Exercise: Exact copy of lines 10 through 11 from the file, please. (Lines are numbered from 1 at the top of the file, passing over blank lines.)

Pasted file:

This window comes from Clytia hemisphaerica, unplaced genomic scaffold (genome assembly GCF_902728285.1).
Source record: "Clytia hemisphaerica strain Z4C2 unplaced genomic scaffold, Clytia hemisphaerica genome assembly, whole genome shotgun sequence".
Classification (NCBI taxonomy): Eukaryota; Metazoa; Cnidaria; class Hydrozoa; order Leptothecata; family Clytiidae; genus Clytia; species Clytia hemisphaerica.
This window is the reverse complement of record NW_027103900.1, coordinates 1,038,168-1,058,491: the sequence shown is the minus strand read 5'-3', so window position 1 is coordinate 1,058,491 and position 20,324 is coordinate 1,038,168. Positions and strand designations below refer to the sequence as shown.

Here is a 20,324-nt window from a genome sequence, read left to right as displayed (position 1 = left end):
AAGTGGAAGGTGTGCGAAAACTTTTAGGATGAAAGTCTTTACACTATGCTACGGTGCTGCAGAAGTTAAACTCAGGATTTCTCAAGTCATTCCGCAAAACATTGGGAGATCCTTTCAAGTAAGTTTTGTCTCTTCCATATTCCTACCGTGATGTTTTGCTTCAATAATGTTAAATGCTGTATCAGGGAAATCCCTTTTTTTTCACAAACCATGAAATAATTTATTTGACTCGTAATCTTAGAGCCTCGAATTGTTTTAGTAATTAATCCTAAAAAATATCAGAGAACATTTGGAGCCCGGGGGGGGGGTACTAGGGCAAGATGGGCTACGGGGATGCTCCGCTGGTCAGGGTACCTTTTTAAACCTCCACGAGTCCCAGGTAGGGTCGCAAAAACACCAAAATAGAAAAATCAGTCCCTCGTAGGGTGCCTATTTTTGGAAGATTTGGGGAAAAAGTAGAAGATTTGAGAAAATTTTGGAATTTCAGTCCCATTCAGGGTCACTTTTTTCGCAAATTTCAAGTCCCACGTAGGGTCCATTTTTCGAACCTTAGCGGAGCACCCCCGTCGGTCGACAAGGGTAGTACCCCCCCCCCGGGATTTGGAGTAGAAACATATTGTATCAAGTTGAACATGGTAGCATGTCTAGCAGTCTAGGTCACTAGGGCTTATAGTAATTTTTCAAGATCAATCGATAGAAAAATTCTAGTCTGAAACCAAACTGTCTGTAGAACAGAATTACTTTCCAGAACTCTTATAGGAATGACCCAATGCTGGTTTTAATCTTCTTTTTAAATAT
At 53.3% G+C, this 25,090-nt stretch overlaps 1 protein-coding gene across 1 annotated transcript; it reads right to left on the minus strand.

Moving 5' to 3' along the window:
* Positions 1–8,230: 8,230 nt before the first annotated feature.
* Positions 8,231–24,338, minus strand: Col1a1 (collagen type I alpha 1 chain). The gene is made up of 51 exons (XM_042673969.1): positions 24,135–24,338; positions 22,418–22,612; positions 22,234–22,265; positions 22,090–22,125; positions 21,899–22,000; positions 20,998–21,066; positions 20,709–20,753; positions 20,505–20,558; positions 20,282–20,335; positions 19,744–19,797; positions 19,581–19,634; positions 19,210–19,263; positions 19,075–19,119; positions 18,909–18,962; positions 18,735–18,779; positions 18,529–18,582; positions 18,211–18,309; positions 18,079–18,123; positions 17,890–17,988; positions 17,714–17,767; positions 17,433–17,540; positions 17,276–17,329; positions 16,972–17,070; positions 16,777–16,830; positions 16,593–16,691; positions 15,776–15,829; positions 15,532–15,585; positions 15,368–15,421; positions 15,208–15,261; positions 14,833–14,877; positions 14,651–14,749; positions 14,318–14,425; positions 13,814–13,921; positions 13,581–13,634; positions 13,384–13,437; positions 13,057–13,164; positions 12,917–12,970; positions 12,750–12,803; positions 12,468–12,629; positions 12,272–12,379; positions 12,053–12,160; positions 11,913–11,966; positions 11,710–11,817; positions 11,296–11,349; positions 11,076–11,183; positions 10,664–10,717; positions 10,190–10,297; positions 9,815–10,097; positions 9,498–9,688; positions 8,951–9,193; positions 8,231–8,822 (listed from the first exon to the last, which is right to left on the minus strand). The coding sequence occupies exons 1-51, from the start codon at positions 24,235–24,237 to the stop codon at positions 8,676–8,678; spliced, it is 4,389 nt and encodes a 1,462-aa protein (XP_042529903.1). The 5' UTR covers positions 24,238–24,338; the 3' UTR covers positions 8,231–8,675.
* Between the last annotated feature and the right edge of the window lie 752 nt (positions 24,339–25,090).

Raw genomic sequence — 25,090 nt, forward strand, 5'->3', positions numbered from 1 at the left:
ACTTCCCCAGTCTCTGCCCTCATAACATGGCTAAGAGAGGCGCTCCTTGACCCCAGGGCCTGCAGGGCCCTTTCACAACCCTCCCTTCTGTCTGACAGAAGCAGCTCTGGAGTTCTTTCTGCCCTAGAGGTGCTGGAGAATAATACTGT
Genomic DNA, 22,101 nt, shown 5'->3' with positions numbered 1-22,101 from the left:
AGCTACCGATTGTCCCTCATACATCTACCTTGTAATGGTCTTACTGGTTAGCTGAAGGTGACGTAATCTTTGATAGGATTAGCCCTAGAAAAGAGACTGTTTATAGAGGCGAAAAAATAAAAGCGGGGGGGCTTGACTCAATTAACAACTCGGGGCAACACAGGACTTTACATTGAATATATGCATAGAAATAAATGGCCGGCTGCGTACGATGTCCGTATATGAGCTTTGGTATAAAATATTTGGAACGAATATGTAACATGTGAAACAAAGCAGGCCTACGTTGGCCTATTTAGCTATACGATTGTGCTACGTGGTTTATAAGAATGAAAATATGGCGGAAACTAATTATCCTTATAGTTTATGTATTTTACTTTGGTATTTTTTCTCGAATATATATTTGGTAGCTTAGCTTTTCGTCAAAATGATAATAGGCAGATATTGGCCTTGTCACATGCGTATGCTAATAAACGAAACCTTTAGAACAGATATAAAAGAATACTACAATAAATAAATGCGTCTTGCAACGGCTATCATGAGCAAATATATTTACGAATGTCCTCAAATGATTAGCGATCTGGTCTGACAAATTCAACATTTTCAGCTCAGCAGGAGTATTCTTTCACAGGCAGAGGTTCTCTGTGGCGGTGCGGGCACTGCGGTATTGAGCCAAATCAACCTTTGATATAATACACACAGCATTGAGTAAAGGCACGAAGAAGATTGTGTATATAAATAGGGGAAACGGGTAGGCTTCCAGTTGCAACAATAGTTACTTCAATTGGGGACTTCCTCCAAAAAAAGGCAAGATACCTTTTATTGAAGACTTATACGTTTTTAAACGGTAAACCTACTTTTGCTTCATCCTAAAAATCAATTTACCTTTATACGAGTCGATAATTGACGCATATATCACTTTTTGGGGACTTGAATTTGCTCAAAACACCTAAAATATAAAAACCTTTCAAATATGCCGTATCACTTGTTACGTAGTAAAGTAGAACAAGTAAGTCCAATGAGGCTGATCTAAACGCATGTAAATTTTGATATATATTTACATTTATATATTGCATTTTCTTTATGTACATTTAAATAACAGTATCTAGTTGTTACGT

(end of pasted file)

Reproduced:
* Positions 8,231–24,338, minus strand: Col1a1 (collagen type I alpha 1 chain). The gene is made up of 51 exons (XM_042673969.1): positions 24,135–24,338; positions 22,418–22,612; positions 22,234–22,265; positions 22,090–22,125; positions 21,899–22,000; positions 20,998–21,066; positions 20,709–20,753; positions 20,505–20,558; positions 20,282–20,335; positions 19,744–19,797; positions 19,581–19,634; positions 19,210–19,263; positions 19,075–19,119; positions 18,909–18,962; positions 18,735–18,779; positions 18,529–18,582; positions 18,211–18,309; positions 18,079–18,123; positions 17,890–17,988; positions 17,714–17,767; positions 17,433–17,540; positions 17,276–17,329; positions 16,972–17,070; positions 16,777–16,830; positions 16,593–16,691; positions 15,776–15,829; positions 15,532–15,585; positions 15,368–15,421; positions 15,208–15,261; positions 14,833–14,877; positions 14,651–14,749; positions 14,318–14,425; positions 13,814–13,921; positions 13,581–13,634; positions 13,384–13,437; positions 13,057–13,164; positions 12,917–12,970; positions 12,750–12,803; positions 12,468–12,629; positions 12,272–12,379; positions 12,053–12,160; positions 11,913–11,966; positions 11,710–11,817; positions 11,296–11,349; positions 11,076–11,183; positions 10,664–10,717; positions 10,190–10,297; positions 9,815–10,097; positions 9,498–9,688; positions 8,951–9,193; positions 8,231–8,822 (listed from the first exon to the last, which is right to left on the minus strand). The coding sequence occupies exons 1-51, from the start codon at positions 24,235–24,237 to the stop codon at positions 8,676–8,678; spliced, it is 4,389 nt and encodes a 1,462-aa protein (XP_042529903.1). The 5' UTR covers positions 24,238–24,338; the 3' UTR covers positions 8,231–8,675.
* Between the last annotated feature and the right edge of the window lie 752 nt (positions 24,339–25,090).